Japan Geoscience Union Meeting 2016

Presentation information


Symbol M (Multidisciplinary and Interdisciplinary) » M-IS Intersection

[M-IS34] The 2016 Kumamoto Earthquake and related crustal activities

Wed. May 25, 2016 5:15 PM - 6:30 PM Poster Hall (International Exhibition Hall HALL6)

5:15 PM - 6:30 PM

[MIS34-P94] How quickly can topographic data are acquired after earthquake? A case study for the landslide in Minami-Aso, Kumamoto, Japa

*Yuichi S. Hayakawa1 (1.Center for Spatial Information Science, The University of Tokyo)

Keywords:structure-from-motion multi-view stereo photogrammetry, point cloud, digital elevation model, data sharing, landslides, topographic mapping

A large earthquake can drastically deform the land surface including buildings, roads and slopes, therefore prompt topographic mapping of damaged areas is crucial for identification of those changes just after the earthquake. Photographs or videos taken either on ground or from air often provide great amount of information, but more can be obtained, including three dimensional data, from those datasets. Structure-from-Motion Multi-View Stereo (SfM-MVS) photogrammetry enables to generate three-dimensional topographic data from multiple photographs or video images. Here the author demonstrates prompt 3D mapping of the earthquake-triggered landslide occurred in Minami-Aso, Kumamoto. Several data sources are utilized for the photogrammetric processing, including oblique aerial photographs taken from a manned aircraft, and video images taken by either a manned or unmanned aircraft. The data processing can be carried out remotely, without the necessity to visit the field site if the data sources are provided online. Topographic data, with accuracies on the order of meters, were obtained within tens of minutes after these data sources became available. An example is shown in the figure attached, which was generated from oblique aerial photographs provided by Geospatial Authority of Japan (GSI). During the data processing, setting ground control points (GCPs) was the most time consuming because it requires manual reading of the images. The images of the mapped data (topographic contour lines, hillshade image, and orthorectified photographs) were promptly shared over online social networks including twitter and facebook, as visible jpg or animation gif files, and the data itself including point cloud, digital elevation model and orthorectified image were published in an online data storage system (Hayakawa, 2016). Three-dimensional models (point cloud or TIN) were also shared online to enhance the visibility of the data. These data helped some people particularly in remote places (e.g., university students and overseas researchers) to understand the situation of the landslide area, although limitations exist for the on-site use. For the purpose of enhancing the use of prompt and accurate 3D mapping, the speed of such data processing should be further improved. The exported products should also be in other formats, not only digital ones but also printed paper maps, if they are to be used for on-site rescue purposes. This study is supported by JSPS KAKENHI Grants (25702014).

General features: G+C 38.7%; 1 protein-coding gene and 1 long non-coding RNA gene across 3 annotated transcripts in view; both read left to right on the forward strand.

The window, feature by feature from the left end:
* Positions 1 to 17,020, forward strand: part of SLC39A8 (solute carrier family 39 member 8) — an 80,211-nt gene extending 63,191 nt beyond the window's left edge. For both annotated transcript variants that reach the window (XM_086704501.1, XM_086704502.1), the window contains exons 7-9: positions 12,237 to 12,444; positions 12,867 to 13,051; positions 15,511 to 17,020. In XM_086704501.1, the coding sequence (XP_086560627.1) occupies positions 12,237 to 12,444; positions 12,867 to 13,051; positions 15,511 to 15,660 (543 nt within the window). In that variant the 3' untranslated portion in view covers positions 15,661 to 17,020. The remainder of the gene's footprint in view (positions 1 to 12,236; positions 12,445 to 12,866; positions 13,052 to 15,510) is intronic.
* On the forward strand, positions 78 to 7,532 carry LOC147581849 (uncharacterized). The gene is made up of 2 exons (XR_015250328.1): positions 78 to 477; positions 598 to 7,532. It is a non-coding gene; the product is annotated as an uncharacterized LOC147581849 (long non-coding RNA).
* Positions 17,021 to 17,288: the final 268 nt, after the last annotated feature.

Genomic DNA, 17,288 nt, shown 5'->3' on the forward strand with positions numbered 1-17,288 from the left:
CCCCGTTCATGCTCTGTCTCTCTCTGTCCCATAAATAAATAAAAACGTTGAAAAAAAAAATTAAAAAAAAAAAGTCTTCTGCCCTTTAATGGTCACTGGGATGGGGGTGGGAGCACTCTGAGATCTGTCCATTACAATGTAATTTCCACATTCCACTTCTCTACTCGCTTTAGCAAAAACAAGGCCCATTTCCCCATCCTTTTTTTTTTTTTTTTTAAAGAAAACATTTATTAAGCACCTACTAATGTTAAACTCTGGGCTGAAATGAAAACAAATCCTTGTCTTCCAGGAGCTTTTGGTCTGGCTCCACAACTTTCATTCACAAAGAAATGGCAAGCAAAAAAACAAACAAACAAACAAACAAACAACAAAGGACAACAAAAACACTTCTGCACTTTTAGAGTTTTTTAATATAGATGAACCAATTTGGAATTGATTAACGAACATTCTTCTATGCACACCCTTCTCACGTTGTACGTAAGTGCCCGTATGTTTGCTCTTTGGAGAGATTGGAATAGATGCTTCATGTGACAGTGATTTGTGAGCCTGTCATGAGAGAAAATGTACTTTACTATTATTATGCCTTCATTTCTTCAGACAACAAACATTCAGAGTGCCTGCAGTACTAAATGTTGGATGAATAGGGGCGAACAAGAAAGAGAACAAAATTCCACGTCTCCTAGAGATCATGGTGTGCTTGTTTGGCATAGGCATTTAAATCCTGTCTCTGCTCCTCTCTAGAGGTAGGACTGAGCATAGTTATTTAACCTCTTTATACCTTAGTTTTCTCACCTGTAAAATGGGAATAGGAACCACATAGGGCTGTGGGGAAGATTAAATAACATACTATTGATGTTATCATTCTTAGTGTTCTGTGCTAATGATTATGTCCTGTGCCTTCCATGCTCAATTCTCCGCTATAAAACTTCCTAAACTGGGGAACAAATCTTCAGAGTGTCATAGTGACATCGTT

Hayakawa, Yuichi (2016),“Topographic data generated from oblique aerial photos in Minami-Aso, Kumamoto, Japan just after the April 2016 earthquake”, Mendeley Data, v1. doi:10.17632/sbxkzhy7h6.1